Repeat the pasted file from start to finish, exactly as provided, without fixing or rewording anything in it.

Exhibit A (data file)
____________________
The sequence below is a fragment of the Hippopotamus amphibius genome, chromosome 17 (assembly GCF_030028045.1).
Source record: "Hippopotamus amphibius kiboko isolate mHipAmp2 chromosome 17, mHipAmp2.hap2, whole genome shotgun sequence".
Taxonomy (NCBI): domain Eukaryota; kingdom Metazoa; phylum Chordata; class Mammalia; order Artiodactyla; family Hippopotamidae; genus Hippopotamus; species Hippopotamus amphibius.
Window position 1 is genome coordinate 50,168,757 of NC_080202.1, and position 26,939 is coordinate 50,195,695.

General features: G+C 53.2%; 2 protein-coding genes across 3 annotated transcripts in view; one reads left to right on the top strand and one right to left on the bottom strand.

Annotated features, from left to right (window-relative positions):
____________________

The sequence below is a fragment of the Hippopotamus amphibius genome, chromosome 17 (assembly GCF_030028045.1).
Source record: "Hippopotamus amphibius kiboko isolate mHipAmp2 chromosome 17, mHipAmp2.hap2, whole genome shotgun sequence".
Taxonomy (NCBI): domain Eukaryota; kingdom Metazoa; phylum Chordata; class Mammalia; order Artiodactyla; family Hippopotamidae; genus Hippopotamus; species Hippopotamus amphibius.
Window position 1 is genome coordinate 50,168,757 of NC_080202.1, and position 26,939 is coordinate 50,195,695.

General features: G+C 53.2%; 2 protein-coding genes across 3 annotated transcripts in view; one reads left to right on the top strand and one right to left on the bottom strand.

Annotated features, from left to right (window-relative positions):